News

November 14 2017 Meet an Engineer: Perrie Renette

An impressive machine thought devised, revised and manufactured by just a few skilled hands, the Rapid Breast Deboner is an ongoing collaboration of Meyn’s best and brightest engineers and polished with the help of our customers. Take a look behind the Rapid’s engineering scene with Perrie Renette.  

Perrie Renette is a Senior Project Manager in Meyn’s research and development department. A mechanical engineer by trade, he’s spent much of his career behind a drawing board, drafting designs for storage silo’s, commercial elevators, and for his past several years in poultry processing –  the Rapid.  

Upon making his transition into the poultry processing industry in 2006, Perrie was initially given, in his own words, “the absolutely wonderful task of improving Meyn’s de-skinning module on the Rapid.” 

Through trial, and error, and after a successful first year making design improvements to Meyn’s complex de-skinning modules, Perrie was handed the reigns to the Rapid project.

“Within a year, I took over the project management for the Rapid, and have been working on this machine ever since. Every new release I have been involved in, has been to translate an invention into a product, one that we can manufacture repeatedly, and install successfully.

“When I started in 2007, the Rapid was installed all according to plan with three pilot clients, and as you come to expect in the engineering business, we were met with a few small obstacles to begin with,” said Perrie.

By 2009, after several years of testing, ongoing research and development, the Rapid was ready for its first commercial launch, which consisted of five machine installations in a row for a US customer. By then, enough improvements had been made to make it a successful installation, which proved the machines commercial viability as a product.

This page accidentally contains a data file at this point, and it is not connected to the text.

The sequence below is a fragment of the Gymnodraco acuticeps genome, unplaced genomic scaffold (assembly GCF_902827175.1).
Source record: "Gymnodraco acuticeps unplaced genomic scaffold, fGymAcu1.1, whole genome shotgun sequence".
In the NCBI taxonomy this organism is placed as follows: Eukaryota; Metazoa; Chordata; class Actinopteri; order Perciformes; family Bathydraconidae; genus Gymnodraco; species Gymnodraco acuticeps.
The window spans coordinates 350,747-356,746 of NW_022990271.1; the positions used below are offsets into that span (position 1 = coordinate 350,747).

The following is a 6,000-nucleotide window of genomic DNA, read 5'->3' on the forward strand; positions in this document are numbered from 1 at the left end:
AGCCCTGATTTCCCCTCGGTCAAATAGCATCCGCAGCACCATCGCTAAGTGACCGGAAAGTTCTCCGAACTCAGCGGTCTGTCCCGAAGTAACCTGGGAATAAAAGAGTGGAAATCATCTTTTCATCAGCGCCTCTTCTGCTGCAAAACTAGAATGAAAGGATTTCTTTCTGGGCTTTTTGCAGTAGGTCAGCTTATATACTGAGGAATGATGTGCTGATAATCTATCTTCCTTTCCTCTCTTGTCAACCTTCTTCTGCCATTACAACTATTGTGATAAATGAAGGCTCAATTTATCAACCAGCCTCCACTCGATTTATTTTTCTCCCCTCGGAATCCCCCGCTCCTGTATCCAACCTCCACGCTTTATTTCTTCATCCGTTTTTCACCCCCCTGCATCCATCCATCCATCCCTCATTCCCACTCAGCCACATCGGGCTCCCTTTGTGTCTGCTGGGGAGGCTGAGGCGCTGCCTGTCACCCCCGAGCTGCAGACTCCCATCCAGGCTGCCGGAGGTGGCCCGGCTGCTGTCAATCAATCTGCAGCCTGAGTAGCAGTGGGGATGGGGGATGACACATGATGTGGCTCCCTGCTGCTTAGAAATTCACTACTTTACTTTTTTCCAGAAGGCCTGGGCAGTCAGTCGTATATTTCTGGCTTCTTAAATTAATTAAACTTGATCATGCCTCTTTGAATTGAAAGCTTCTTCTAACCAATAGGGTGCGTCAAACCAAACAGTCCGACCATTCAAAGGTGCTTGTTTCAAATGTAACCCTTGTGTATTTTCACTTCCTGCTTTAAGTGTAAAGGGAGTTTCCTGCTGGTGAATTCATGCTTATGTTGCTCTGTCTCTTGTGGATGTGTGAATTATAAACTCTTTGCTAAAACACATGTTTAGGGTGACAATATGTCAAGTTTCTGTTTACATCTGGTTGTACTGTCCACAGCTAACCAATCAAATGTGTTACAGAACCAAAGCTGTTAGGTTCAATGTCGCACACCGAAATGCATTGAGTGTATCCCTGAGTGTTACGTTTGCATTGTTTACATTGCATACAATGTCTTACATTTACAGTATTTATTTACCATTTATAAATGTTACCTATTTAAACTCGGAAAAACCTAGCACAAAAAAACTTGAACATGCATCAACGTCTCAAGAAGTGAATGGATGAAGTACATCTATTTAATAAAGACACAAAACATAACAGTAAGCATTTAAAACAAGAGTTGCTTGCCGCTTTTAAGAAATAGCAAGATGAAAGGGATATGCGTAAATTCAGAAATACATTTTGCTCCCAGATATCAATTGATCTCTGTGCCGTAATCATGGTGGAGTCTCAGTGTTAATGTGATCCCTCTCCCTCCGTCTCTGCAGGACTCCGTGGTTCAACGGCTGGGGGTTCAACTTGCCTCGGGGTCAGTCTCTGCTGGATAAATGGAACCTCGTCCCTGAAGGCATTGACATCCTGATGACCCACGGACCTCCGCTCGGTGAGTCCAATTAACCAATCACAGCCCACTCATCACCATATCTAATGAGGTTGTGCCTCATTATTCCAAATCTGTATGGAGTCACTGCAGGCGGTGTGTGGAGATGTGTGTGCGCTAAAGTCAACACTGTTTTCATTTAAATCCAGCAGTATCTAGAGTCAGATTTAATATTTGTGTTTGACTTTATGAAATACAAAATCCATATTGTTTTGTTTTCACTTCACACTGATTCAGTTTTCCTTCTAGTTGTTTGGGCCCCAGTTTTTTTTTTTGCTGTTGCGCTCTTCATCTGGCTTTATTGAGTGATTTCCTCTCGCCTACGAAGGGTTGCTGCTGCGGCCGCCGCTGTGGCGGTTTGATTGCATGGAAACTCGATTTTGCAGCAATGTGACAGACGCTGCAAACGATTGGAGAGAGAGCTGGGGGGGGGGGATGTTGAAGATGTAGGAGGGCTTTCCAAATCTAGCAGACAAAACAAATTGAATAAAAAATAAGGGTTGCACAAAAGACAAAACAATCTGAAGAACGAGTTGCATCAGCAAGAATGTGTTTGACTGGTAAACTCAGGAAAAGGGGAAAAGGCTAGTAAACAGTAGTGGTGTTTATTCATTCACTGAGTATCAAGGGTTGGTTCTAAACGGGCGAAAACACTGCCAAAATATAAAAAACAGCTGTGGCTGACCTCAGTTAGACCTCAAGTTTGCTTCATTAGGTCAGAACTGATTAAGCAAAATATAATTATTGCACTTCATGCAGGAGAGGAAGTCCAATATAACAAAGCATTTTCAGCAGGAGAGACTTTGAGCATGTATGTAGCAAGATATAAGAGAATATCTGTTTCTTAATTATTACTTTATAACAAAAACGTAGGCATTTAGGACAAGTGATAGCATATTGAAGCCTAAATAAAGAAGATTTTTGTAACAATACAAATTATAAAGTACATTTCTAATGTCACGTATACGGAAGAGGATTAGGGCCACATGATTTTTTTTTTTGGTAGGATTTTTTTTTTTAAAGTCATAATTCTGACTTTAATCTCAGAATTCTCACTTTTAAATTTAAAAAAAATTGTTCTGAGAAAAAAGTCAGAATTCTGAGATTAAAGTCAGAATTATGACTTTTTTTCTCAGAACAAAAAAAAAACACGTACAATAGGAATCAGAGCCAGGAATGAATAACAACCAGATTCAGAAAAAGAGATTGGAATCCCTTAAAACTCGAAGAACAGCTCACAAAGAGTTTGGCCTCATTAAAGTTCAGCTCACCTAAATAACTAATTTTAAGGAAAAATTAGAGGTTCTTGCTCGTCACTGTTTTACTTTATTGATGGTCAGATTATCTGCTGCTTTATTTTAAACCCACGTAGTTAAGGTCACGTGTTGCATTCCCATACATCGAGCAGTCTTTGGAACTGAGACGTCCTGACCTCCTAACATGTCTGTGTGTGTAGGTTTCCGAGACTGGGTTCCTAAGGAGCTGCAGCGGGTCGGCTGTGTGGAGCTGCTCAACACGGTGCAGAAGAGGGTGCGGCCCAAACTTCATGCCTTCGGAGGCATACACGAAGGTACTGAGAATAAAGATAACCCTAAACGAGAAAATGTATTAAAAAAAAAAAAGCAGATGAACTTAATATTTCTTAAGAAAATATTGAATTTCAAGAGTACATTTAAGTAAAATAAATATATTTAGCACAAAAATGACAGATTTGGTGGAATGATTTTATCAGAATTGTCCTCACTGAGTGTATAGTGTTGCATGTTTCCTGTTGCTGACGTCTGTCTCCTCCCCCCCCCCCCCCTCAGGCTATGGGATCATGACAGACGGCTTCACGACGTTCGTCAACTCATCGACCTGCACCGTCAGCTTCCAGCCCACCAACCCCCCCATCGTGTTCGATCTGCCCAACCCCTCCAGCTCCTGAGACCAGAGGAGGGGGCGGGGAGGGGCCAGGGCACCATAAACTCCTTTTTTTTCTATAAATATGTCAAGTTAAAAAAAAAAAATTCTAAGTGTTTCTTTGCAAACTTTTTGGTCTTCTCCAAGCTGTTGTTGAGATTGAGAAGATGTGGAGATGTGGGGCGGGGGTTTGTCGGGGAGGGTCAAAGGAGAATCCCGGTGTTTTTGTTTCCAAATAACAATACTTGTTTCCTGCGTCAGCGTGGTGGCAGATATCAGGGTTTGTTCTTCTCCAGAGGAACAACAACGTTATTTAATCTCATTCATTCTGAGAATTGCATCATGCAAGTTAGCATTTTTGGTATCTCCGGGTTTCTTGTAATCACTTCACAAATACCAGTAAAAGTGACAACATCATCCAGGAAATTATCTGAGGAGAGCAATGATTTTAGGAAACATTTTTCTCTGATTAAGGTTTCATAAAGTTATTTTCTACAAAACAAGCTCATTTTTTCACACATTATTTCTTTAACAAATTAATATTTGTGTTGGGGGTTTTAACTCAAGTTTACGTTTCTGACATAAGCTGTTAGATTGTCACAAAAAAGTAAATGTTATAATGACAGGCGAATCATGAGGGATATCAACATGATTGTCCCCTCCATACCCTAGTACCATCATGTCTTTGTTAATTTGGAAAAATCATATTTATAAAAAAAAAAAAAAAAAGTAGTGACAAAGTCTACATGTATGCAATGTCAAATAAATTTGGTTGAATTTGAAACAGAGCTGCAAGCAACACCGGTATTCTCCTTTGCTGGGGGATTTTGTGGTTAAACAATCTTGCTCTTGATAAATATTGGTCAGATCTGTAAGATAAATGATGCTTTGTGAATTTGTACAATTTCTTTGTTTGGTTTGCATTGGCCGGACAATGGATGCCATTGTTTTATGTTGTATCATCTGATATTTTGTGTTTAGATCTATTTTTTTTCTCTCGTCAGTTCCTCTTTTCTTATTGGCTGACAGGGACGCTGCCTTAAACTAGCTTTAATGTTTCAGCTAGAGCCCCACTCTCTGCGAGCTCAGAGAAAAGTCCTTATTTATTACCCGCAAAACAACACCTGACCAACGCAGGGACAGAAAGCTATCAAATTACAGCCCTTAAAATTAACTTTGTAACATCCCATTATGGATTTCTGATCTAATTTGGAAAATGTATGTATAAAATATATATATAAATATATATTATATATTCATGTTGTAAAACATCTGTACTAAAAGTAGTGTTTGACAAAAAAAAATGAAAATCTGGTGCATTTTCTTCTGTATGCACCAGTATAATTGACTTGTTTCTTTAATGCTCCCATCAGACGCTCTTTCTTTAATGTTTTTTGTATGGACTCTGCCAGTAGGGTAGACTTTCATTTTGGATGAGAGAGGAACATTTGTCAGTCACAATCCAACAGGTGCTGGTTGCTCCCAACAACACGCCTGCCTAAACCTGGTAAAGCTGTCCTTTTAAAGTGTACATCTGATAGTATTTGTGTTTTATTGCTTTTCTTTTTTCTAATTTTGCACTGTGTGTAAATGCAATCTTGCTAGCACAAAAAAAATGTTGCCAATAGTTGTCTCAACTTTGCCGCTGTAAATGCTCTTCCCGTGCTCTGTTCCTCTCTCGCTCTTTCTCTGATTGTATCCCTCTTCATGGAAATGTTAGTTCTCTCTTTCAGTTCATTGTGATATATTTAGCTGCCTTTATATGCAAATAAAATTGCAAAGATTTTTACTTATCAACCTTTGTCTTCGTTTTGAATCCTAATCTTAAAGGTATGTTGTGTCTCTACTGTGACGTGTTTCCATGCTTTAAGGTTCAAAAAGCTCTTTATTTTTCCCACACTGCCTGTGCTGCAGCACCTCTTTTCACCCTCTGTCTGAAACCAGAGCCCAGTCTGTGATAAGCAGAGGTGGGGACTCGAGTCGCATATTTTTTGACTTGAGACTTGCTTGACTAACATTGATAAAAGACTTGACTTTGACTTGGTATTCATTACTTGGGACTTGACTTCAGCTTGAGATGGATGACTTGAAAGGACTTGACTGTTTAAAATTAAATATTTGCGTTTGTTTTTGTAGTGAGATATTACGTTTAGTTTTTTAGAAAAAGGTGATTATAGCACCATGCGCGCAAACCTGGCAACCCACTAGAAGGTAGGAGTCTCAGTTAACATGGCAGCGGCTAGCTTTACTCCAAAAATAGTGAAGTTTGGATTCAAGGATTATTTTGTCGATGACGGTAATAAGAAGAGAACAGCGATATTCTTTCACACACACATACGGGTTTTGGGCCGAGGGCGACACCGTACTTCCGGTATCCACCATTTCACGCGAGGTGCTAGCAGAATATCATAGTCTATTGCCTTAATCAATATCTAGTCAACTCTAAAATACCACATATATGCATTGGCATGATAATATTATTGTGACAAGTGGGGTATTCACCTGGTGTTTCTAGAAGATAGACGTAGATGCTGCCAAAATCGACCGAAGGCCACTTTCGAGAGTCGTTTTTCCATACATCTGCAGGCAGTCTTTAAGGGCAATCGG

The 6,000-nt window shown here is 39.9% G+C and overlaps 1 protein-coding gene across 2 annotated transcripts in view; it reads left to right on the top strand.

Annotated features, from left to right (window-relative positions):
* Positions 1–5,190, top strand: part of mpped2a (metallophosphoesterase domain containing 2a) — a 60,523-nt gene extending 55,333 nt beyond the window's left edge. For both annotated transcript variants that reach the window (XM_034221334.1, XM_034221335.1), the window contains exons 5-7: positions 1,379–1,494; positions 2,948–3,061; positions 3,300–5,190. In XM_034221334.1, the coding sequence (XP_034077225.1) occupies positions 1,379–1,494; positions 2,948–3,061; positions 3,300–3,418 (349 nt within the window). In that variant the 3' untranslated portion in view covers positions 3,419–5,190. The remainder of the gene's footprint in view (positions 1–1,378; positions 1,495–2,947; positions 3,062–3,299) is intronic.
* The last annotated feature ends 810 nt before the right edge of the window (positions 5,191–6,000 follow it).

“Generation one and two were mostly about enhancing what was already a very efficient machine, adding functionality, improving performance and most important – fine-tuning it into a more reliable product that our customers could work with.

Once we got to generation three we added functionality and introduced the modular concept to better match customers demand, and required functionality, with a competitive footprint. The latest generation M4.0 is an improved machine to handle larger birds,” he said.

Today, just 10 years after becoming involved in the project, Perrie is proud that Meyn can offer the Rapid Plus M4.0, and the Rapid M4.0 ‘plug and play’ concept– marking a huge step in terms of what Meyn can offer customers.

The first Rapid M4.0 produced by the manufacturing division in Oostzaan was celebrated in 2016

When asked about what the future holds for the machine, and where the industry was going in terms of market trends, increased competition and changing customer expectations, Perrie’s answer was simple:

“We’re going to see increased capacity and machine speed from 6,000 bph to match our cut up lines which are 7,000 to 7,500 bph. That’s the next step in the engineering puzzle of course, and customers first want a solid and reliable machine that consistently gives the best yield and results. They also want a smaller workforce, and increased automation will help our customers realize this.”

“I don’t invent the stuff from scratch, but it is my baby, and we have been working together as a team on this continuously making a more polished product. I am not obsessed with my job, but in saying that, I would not let go of this project anytime soon. It continues to be my product, and I also like being one of the guys anyone can come to with a question, and be able to answer it,” said Perrie.   

Want to know more?  

If you are interested in knowing more about the Rapid Breast Deboner, please contact sales@meyn.com

*This article was originally published in Meyn WORLD Magazine, click here to read the publication online.  

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